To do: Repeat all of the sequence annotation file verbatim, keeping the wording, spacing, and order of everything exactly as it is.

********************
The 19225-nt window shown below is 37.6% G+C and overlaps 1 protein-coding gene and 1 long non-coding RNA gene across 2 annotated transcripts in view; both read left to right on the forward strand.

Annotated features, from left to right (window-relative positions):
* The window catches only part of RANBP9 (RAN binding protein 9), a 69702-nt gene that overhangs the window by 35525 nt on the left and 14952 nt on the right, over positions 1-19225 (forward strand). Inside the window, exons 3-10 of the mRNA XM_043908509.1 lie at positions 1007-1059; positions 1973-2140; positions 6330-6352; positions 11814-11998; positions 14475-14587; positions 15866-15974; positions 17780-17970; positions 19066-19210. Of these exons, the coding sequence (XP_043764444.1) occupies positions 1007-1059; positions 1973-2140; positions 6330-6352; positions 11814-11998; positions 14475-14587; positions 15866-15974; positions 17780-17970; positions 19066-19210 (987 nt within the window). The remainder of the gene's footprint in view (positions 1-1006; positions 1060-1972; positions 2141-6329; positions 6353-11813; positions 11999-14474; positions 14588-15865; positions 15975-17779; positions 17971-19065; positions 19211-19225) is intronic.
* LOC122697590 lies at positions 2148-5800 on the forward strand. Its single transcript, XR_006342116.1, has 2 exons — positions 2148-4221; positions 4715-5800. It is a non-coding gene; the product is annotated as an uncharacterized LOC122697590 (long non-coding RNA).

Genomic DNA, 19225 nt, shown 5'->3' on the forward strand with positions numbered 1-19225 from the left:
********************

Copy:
The 19225-nt window shown below is 37.6% G+C and overlaps 1 protein-coding gene and 1 long non-coding RNA gene across 2 annotated transcripts in view; both read left to right on the forward strand.

Annotated features, from left to right (window-relative positions):
* The window catches only part of RANBP9 (RAN binding protein 9), a 69702-nt gene that overhangs the window by 35525 nt on the left and 14952 nt on the right, over positions 1-19225 (forward strand). Inside the window, exons 3-10 of the mRNA XM_043908509.1 lie at positions 1007-1059; positions 1973-2140; positions 6330-6352; positions 11814-11998; positions 14475-14587; positions 15866-15974; positions 17780-17970; positions 19066-19210. Of these exons, the coding sequence (XP_043764444.1) occupies positions 1007-1059; positions 1973-2140; positions 6330-6352; positions 11814-11998; positions 14475-14587; positions 15866-15974; positions 17780-17970; positions 19066-19210 (987 nt within the window). The remainder of the gene's footprint in view (positions 1-1006; positions 1060-1972; positions 2141-6329; positions 6353-11813; positions 11999-14474; positions 14588-15865; positions 15975-17779; positions 17971-19065; positions 19211-19225) is intronic.
* LOC122697590 lies at positions 2148-5800 on the forward strand. Its single transcript, XR_006342116.1, has 2 exons — positions 2148-4221; positions 4715-5800. It is a non-coding gene; the product is annotated as an uncharacterized LOC122697590 (long non-coding RNA).

Genomic DNA, 19225 nt, shown 5'->3' on the forward strand with positions numbered 1-19225 from the left: